Lastly Oriah also shares this piece of wisdom that was told to her years ago in a dream.  An old man who she had seen in her dreams for many years smiled and said to her, “Do not confuse what you do with who you are, Oriah.  You are not a writer, although you may at times write.  You are life unfolding in human form, an awareness within which writing, along with many other things –eating, sleeping, making love, walking in the sun, feeling sad or glad –arise.  There is no writer, only writing.”  She says that this dream led her to this revelation:

“This idea frees us from the sometimes oppressive notion that we make the creative work happen.  The human neurological system and awareness is but one of the places where creative work arise and through which it happens.  Thinking of it this way, we can let the creative work be whatever it is.  We can arrive at our desks or studios, our journals or easels or keyboards or cameras, excited to see what might happen and content to let it be what it is, to repeat the process over and over.  This perspective can keep us from viewing creative work as a means to an end, as something with a hope-for outcome, and help us see it rather as an end in itself.”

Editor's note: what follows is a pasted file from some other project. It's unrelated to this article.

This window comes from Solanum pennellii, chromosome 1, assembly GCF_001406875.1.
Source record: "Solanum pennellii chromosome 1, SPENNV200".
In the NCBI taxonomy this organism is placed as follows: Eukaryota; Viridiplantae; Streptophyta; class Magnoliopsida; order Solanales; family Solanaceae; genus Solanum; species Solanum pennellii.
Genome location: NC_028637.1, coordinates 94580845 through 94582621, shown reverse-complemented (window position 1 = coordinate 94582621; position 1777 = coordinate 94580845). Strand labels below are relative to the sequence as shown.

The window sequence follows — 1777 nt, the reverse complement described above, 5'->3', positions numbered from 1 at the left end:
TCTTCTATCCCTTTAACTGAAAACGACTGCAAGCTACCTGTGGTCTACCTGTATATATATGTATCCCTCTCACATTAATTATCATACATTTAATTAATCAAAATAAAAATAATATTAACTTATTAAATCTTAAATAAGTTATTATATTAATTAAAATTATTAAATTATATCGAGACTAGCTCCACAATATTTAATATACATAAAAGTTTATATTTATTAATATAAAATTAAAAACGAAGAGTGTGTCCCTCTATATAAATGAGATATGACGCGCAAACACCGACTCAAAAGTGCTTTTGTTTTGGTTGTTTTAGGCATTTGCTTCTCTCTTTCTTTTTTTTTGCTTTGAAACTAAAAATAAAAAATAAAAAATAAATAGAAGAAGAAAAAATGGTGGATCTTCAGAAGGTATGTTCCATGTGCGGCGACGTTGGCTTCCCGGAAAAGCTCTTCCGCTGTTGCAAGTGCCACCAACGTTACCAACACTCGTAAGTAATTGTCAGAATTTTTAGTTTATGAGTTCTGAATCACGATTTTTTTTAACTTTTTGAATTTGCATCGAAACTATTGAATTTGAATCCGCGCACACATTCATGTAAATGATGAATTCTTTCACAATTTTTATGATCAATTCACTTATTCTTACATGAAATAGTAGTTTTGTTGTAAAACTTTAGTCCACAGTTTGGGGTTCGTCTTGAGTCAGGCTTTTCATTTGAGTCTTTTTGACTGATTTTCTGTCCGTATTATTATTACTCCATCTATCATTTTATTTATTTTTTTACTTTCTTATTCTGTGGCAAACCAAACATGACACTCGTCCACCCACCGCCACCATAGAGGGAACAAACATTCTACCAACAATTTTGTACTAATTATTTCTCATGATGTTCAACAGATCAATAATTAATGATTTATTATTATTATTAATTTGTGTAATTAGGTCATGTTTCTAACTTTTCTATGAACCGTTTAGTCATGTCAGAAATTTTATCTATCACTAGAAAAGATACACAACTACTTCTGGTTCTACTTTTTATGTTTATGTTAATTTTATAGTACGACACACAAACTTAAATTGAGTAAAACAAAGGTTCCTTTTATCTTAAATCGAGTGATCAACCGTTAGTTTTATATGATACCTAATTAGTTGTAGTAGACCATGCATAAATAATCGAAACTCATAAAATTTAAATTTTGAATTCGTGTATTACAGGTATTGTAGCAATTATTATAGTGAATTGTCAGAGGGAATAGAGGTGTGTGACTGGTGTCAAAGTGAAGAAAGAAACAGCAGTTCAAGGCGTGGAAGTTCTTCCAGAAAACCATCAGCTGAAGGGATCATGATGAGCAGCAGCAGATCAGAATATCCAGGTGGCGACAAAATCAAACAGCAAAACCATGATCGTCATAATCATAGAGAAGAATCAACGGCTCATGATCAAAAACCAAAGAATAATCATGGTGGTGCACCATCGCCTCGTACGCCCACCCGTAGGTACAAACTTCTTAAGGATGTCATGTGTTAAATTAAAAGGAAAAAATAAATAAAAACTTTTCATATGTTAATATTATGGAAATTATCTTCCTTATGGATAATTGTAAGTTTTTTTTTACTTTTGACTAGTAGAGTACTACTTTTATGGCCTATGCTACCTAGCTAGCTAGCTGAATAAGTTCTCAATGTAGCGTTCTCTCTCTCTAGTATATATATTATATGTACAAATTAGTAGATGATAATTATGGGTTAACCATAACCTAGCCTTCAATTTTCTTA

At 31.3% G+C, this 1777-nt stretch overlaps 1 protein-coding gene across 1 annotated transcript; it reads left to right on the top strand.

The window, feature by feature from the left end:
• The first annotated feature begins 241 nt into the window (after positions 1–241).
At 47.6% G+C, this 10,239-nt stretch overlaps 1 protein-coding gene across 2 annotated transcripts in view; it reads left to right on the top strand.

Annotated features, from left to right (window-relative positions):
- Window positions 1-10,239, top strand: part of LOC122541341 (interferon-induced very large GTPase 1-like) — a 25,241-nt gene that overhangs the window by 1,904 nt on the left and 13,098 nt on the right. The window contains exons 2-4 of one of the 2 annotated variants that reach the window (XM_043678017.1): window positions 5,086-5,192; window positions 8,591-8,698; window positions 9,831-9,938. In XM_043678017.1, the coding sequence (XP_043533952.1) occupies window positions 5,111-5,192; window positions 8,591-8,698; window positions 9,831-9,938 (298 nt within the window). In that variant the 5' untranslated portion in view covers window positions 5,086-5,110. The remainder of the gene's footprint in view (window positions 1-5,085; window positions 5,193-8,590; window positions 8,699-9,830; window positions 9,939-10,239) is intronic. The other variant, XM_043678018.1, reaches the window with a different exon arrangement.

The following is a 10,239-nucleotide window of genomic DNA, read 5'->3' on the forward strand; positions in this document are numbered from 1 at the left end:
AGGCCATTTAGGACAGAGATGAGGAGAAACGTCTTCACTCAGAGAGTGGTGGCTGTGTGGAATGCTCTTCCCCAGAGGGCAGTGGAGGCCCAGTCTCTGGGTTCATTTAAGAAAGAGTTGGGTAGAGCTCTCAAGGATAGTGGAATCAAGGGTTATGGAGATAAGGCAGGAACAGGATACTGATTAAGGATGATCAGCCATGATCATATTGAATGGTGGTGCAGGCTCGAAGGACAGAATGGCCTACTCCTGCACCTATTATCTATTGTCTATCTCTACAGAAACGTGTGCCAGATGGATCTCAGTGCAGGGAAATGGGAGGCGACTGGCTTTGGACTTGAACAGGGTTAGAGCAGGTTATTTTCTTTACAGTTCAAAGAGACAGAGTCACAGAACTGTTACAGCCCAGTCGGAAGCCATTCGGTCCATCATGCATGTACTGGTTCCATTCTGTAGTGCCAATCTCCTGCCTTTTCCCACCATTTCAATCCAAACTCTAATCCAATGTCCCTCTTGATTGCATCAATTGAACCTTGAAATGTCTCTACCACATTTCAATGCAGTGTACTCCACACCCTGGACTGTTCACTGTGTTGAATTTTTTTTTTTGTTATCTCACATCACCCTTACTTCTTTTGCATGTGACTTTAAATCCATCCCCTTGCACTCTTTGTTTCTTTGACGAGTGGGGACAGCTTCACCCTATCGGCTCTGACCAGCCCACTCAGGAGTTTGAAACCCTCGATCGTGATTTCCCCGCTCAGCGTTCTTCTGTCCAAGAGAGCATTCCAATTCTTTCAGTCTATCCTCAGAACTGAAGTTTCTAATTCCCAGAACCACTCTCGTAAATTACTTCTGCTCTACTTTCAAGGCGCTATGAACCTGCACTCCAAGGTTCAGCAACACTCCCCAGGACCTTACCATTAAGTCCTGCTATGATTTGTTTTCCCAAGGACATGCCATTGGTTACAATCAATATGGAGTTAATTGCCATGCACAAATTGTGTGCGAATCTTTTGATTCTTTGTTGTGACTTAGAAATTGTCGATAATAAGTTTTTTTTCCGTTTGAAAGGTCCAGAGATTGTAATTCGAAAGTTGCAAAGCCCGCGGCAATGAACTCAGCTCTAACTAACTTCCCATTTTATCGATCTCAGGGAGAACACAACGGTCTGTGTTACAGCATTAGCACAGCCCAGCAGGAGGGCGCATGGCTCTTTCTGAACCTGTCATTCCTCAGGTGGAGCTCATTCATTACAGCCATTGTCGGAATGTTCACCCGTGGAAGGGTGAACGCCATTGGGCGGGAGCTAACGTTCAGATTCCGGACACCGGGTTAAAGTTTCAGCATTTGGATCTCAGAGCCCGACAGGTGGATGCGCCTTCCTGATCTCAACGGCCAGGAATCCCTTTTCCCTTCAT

Here are some questions to consider:

Today I am will to do __________________________ badly.

Today I will lower my standards in how I….

I do ______________ badly, but I do it because….


Prior to beginning this post I decided I would create a 2013 word art piece.  I committed to just whipping it out and then posting it, no matter what I thought of it when I finished.  I toast to us all trying new things, making mistakes, creating for the sake of creating, accepting imperfection, loving the process and the journey, rather than just the end products.

My words for 2013 are Wonder, Wow, Love, Health, Grace, Peace, Breath, Action, Courage and Mystery.

What words might you want to claim and hold close this year?

Mojo Monday ~ Kick Starts and New Eyes